Friday, 26 March 2010

Let's horse stance our way into the side splits

If you can't do the side splits, join the club. It's an enviable sign of flexibility and like so many things we cannot do, we may have been blaming our 'unlucky' genes for not bothering to try. Yes, it's a painful concept for us lacking the ability to even watch someone do the graceful movement. Nevertheless, unlike conventional wisdom, it can be done with months or even weeks of training, as Kurtz explains that if you can do the half split, you have enough hip flexibility, just not enough strength ( He says that the side splits maybe in reach of us all.

His method starts with the horse stance. For those who don't know what a horse stance is, it's a stance used in karate and other martial arts as a foundation to other moves and stances. In particular to achieving the side splits, you place your feet about twice your shoulder width apart before lowering yourself between your legs so that your thighs are just above parallel to the ground. May I add this is a deep horse stance in comparison to others that more resemble a standing-up position, such as in Tai Chi. There are many variations to the horse stance, but as you will be trying to achieve the splits, it will eventually stop looking like a horse stance as you move your feet further and further apart.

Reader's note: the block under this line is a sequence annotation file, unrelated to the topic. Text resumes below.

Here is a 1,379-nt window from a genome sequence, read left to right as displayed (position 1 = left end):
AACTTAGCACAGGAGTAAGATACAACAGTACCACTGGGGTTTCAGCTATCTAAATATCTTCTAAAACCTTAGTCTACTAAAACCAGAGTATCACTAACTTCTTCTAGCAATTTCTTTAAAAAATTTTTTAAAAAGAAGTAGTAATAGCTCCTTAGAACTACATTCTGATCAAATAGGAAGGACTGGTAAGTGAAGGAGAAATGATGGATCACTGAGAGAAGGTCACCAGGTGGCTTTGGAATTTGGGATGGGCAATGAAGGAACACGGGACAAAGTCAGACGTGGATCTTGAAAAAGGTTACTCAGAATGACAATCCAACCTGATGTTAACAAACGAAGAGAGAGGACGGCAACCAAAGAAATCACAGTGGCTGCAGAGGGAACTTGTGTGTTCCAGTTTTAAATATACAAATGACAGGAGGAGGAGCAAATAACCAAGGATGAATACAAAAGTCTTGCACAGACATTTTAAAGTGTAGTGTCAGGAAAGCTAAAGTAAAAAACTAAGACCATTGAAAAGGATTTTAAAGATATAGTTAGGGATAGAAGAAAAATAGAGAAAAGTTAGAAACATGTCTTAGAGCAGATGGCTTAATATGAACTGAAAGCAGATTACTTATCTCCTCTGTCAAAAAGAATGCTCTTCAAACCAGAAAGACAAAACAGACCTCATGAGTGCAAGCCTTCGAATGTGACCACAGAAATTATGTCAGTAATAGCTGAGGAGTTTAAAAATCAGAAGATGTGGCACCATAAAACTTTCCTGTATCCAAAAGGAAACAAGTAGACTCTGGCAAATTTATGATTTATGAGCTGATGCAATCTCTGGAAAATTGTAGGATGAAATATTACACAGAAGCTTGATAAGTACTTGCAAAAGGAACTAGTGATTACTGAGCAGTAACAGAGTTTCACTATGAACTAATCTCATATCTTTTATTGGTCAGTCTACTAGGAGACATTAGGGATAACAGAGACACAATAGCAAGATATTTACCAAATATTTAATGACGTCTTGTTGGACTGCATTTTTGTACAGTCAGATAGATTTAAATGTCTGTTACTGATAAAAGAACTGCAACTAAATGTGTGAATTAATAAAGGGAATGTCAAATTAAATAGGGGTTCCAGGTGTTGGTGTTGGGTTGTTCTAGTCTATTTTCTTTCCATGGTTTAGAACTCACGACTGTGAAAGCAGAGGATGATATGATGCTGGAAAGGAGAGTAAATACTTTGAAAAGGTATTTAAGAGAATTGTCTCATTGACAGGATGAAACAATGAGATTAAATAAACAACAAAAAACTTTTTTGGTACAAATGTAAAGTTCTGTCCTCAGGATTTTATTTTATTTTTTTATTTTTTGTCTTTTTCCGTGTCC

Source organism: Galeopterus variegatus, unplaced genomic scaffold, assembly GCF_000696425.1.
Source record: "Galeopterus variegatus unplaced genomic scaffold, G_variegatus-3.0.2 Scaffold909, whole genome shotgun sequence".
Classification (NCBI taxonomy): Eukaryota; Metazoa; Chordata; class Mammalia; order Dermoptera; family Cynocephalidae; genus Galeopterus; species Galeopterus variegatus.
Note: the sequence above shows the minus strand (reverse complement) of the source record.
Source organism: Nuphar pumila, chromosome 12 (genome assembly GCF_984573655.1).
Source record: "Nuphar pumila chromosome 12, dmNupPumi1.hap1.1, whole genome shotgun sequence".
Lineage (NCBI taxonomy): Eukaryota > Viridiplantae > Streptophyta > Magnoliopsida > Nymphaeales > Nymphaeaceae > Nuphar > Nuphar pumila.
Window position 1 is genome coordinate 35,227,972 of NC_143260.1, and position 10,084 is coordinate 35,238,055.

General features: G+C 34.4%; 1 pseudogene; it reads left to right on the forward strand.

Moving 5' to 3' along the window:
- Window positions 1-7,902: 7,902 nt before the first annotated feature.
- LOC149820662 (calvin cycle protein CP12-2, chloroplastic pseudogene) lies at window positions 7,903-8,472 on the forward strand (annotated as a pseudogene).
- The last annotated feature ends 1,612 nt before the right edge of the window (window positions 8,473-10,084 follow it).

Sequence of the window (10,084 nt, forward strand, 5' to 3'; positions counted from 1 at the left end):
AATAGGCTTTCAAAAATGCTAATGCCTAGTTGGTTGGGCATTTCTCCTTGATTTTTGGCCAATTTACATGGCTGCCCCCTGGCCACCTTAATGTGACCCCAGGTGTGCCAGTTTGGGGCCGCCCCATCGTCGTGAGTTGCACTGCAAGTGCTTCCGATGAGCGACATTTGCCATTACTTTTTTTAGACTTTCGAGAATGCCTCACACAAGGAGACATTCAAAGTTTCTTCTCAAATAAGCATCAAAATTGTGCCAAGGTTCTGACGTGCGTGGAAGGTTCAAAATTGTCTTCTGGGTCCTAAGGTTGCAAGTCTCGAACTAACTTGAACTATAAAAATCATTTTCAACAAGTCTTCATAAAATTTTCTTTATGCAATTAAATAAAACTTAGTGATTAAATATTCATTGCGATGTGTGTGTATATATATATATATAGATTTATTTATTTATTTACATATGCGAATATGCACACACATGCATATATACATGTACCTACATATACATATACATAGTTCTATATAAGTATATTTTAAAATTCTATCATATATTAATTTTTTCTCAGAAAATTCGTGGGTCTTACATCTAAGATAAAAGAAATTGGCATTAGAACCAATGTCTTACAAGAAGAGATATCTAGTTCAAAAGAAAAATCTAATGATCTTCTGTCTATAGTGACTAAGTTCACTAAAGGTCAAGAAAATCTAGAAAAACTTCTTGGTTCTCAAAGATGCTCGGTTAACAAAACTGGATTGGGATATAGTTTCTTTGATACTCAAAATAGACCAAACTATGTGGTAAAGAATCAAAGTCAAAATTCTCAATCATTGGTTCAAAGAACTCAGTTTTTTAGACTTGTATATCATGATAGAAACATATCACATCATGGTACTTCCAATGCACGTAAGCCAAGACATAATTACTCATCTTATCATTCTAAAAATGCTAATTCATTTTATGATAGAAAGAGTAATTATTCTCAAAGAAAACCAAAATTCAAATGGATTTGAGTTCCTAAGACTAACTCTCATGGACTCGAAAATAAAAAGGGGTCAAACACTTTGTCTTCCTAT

Bboy Ryouku (, Paul Zaichik ( and Thomas Kurtz ( have all pointed out the irrefutable relationship between strength and flexibility. Progressive stretching may help do the splits, but Bboy Ryouku explains that lack of strength causes muscle tension instead of the relaxation needed to reach the side splits. Kurz explains why the tilting of the pelvis is essential for those last few inches into splits and Paul Zaichik has already demonstrated in a few youtube videos how important strength is to hold static high kicks. The idea is that we develop strength to be able to hold the horse stance from a relatively easy width, increasing the distance between our feet until eventually ending up with a very wide horse stance with our groin inches from the floor. From there, we should be very close to achieving the side splits.

Bboy Ryouko explains the method perfectly here, amongst many other things in an old post:

Thomas Kurtz explains his method here:

And below is Kurtz' method for maintaining the side splits. You will see how he develops the splits from the horse stance.

This is definitely a future challenge for me. I'll let you know if Thomas Kurtz' method works.

Email with any queries.
 Subscribe in a reader
or Subscribe to Urbantri by Email

Other References: